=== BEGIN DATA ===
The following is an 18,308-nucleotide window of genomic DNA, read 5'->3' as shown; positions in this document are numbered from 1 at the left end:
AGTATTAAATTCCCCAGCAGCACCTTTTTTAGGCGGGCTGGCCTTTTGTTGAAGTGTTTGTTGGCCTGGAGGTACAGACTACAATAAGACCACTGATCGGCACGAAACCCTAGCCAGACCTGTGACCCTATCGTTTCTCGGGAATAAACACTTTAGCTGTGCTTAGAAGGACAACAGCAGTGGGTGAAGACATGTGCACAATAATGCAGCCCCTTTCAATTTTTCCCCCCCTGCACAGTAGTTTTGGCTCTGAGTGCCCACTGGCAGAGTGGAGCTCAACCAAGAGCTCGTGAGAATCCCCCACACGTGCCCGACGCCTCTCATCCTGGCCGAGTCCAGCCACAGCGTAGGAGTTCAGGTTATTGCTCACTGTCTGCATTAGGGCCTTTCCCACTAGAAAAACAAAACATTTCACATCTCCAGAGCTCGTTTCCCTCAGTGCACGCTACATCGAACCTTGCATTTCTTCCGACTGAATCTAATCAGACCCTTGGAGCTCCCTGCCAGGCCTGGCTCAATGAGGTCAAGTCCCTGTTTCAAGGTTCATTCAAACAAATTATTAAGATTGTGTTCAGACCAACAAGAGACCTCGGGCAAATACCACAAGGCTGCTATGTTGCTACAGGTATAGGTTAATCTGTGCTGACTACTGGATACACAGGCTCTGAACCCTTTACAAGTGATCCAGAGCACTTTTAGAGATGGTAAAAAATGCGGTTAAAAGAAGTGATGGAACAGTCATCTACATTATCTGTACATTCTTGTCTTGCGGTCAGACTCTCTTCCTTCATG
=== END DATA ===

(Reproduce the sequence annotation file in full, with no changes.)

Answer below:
The following is an 18,308-nucleotide window of genomic DNA, read 5'->3' as shown; positions in this document are numbered from 1 at the left end:
AGTATTAAATTCCCCAGCAGCACCTTTTTTAGGCGGGCTGGCCTTTTGTTGAAGTGTTTGTTGGCCTGGAGGTACAGACTACAATAAGACCACTGATCGGCACGAAACCCTAGCCAGACCTGTGACCCTATCGTTTCTCGGGAATAAACACTTTAGCTGTGCTTAGAAGGACAACAGCAGTGGGTGAAGACATGTGCACAATAATGCAGCCCCTTTCAATTTTTCCCCCCCTGCACAGTAGTTTTGGCTCTGAGTGCCCACTGGCAGAGTGGAGCTCAACCAAGAGCTCGTGAGAATCCCCCACACGTGCCCGACGCCTCTCATCCTGGCCGAGTCCAGCCACAGCGTAGGAGTTCAGGTTATTGCTCACTGTCTGCATTAGGGCCTTTCCCACTAGAAAAACAAAACATTTCACATCTCCAGAGCTCGTTTCCCTCAGTGCACGCTACATCGAACCTTGCATTTCTTCCGACTGAATCTAATCAGACCCTTGGAGCTCCCTGCCAGGCCTGGCTCAATGAGGTCAAGTCCCTGTTTCAAGGTTCATTCAAACAAATTATTAAGATTGTGTTCAGACCAACAAGAGACCTCGGGCAAATACCACAAGGCTGCTATGTTGCTACAGGTATAGGTTAATCTGTGCTGACTACTGGATACACAGGCTCTGAACCCTTTACAAGTGATCCAGAGCACTTTTAGAGATGGTAAAAAATGCGGTTAAAAGAAGTGATGGAACAGTCATCTACATTATCTGTACATTCTTGTCTTGCGGTCAGACTCTCTTCCTTCATG